Legislation pre-filed in the Missouri Senate would set up a tax credit that provides parents a dollar-for-dollar match for their children’s educational expenses, capped at the state adequacy target—the “minimum amount that will be spent on students in all districts to ensure all students receive an adequate education,” according to the Missouri Budget Project—of $6,375.
The tax credit would be open to all Missouri families, as long as they “shall not have enrolled a qualified student in the taxpayer’s resident school district during the tax year for which the taxpayer is claiming a tax credit.”
Copious empirical research on school choice programs makes clear these programs offer families improved access to high-quality schools that meet their children’s unique needs and circumstances, and that these programs improve academic performance and attainment and deliver a quality education at lower cost than traditional public schools.
Additionally, education choice benefits public school students and taxpayers by increasing competition, decreasing segregation, and improving civic values and practices. Research also shows students at private schools are less likely than their public school peers to experience problems such as alcohol abuse, bullying, drug use, fighting, gang activity, racial tension, theft, vandalism, and weapon-based threats. There is also a strong causal link suggesting private school choice programs improve the mental health of participating students.
Further, Missouri’s public schools are habitually failing the state’s children. In 2022, only 34 percent of public school fourth-graders and 24 percent of eighth-graders tested “proficient” to grade level in mathematics on the National Assessment of Educational Progress (NAEP) examination, colloquially known as the “Nation’s Report Card.” Just 30 percent of fourth-graders and 28 percent of eighth-graders tested “proficient” in reading. Essentially, and embarrassingly, the state’s public schools are failing to educate roughly seven out of 10 Missouri children to grade-level proficiency in reading and math.
It is probably these dismal results, and also because teacher unions have repeatedly played politics with school closings during the COVID-19 pandemic in direct conflict with students’ best interests, that education choice programs like ESAs are more popular with parents than ever before. Polling on this issue in Missouri from EdChoice’s “Public Opinion Tracker,” last updated on December 11, finds 68 percent of all Missouri adults and 76 of parents with school-aged children are in favor of school choice programs such as educational savings accounts (ESAs).
This program would be a fine compliment to the Missouri Empowerment Scholarship Accounts Program, the state’s tax-credit-funded ESA program, launched in 2021 and available to low-income families in Clay, Jackson, Jefferson, St. Charles, and St. Louis counties, as well as the cities of Cape Girardeau, Columbia, Jefferson City, Joplin, St. Joseph, and St. Louis.
The goal of public education in Missouri today and in the years to come should be to allow all parents to choose which schools their children attend, require every school to compete for every student who walks through its doors, and make sure every child has the opportunity to attend a quality school that best fits their unique needs and circumstances. There has not been a time when providing these opportunities has been more urgent and more needed than right now.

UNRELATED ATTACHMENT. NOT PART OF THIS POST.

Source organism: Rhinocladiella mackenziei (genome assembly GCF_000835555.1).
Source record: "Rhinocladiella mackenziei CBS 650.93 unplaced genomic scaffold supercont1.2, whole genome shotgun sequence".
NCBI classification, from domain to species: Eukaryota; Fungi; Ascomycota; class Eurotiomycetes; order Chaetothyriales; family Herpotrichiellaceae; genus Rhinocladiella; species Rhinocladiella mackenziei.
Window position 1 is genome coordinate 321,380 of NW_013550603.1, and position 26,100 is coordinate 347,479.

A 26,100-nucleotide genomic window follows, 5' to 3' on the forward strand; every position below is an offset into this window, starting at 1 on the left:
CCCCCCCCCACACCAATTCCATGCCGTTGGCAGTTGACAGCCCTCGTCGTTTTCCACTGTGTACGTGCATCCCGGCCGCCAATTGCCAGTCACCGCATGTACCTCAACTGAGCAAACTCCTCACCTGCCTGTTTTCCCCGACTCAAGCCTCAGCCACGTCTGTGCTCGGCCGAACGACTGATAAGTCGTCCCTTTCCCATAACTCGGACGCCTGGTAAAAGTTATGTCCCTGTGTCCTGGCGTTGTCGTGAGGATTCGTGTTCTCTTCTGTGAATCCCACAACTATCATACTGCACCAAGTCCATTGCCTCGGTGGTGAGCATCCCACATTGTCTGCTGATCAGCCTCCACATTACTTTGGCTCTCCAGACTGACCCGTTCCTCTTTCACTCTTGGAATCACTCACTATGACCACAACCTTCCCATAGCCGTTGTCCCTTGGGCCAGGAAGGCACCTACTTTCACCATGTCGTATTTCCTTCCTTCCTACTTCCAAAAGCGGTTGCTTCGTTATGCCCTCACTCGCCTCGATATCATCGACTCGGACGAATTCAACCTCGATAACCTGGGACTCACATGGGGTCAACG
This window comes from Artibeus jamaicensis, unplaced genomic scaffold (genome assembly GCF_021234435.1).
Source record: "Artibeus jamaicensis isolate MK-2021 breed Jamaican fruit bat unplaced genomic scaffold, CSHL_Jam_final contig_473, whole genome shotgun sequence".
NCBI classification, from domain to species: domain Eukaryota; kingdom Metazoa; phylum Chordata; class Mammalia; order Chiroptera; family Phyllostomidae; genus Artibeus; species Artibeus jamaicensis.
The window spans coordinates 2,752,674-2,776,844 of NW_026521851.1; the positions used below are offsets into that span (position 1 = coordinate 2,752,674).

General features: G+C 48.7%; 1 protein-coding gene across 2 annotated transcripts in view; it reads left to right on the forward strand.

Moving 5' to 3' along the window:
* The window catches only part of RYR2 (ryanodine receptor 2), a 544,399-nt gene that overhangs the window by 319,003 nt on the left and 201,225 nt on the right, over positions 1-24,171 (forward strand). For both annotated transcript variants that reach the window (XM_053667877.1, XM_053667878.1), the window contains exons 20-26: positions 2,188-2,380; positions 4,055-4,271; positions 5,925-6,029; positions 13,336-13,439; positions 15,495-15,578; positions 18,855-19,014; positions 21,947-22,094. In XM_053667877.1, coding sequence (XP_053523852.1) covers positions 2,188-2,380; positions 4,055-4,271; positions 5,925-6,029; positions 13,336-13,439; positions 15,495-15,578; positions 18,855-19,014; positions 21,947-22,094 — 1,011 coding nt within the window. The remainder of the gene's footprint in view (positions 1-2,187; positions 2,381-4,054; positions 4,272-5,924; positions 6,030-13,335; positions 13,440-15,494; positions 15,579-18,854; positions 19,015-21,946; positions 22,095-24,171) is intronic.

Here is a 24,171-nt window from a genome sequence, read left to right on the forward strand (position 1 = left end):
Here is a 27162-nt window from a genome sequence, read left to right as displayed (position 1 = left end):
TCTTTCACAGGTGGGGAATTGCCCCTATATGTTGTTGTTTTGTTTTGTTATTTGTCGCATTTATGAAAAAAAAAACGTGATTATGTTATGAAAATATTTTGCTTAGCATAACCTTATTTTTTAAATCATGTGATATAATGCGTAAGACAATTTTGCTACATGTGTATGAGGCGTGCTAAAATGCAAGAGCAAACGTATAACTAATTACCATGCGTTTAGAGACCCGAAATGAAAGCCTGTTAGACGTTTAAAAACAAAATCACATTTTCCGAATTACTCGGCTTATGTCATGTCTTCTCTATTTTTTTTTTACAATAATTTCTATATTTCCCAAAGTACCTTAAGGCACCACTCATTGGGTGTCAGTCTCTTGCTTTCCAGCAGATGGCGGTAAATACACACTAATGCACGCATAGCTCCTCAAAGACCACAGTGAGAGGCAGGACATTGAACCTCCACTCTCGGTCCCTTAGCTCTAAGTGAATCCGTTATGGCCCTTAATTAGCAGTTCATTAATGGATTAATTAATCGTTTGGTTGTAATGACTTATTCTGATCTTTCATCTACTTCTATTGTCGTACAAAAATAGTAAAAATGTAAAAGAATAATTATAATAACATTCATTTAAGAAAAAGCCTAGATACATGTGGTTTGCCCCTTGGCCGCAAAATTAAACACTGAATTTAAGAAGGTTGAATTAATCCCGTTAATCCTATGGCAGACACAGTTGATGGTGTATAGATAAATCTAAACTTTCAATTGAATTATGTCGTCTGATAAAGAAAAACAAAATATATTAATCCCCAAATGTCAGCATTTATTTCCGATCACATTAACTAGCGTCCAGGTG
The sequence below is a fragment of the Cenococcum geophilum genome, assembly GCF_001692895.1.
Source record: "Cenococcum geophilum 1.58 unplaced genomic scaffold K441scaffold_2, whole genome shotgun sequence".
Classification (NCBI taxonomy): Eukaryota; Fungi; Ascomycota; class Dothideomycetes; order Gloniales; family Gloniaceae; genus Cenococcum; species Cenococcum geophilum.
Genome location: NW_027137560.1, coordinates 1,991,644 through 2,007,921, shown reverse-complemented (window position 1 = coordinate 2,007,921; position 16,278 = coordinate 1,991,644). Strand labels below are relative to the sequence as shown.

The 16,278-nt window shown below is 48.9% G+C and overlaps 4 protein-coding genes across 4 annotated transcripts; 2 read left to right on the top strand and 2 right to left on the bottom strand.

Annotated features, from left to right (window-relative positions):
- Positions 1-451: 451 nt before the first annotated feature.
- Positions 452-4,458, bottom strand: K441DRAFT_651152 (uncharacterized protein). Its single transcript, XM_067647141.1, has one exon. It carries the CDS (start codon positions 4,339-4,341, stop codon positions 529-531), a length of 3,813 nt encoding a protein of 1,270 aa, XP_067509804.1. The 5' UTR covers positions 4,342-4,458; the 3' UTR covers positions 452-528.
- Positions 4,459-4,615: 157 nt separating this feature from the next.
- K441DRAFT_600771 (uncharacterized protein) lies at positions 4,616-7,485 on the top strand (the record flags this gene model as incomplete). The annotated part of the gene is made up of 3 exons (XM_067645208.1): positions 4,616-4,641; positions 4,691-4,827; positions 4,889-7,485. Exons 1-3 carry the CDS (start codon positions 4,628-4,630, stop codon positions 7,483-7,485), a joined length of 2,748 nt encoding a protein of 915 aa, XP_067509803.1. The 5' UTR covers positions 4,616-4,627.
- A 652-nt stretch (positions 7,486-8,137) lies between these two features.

The following documents provide more information about education choice.
Fiscal Effects of School Choice
This EdChoice analysis of 40 private educational choice programs in 19 states plus D.C. summarizes the facts and evidence on the fiscal effects of educational choice programs across the United States and finds they have provided up to $28.3 billion in net fiscal savings to state and local taxpayers through Fiscal Year 2018. The programs in the analysis include three education savings accounts programs (ESAs), 19 school voucher programs, and 18 tax-credit scholarship programs.
The 123s of School Choice (2023 Edition)
This report from EdChoice is an in-depth review of the available research on private school choice programs in America. Areas of study include: private school choice program participant test scores, program participant attainment, parent satisfaction, public school students’ test scores, civic values and practices, racial/ethnic integration and fiscal effects.
The Public Benefit of Private Schooling: Test Scores Rise When There Is More of It
This Policy Analysis from the Cato Institute examines the effect increased access to private schooling has had on international student test scores in 52 countries. The Cato researchers found that a 1 percentage point increase in the share of private school enrollment would lead to moderate increases in students’ math, reading, and science achievement.
The Effects of School Choice on Mental Health
This study from Corey DeAngelis at the Cato Institute and Angela K. Dills of Western Carolina University empirically examines the relationship between school choice and mental health. It finds that states adopting broad-based voucher programs and charter schools witness declines in adolescent suicides and suggests that private schooling reduces the number of times individuals are seen for mental health issues.
Nothing in this Research & Commentary is intended to influence the passage of legislation, and it does not necessarily represent the views of The Heartland Institute. For further information on this subject, visit School Reform News, The Heartland Institute’s website, and PolicyBot, Heartland’s free online research database.
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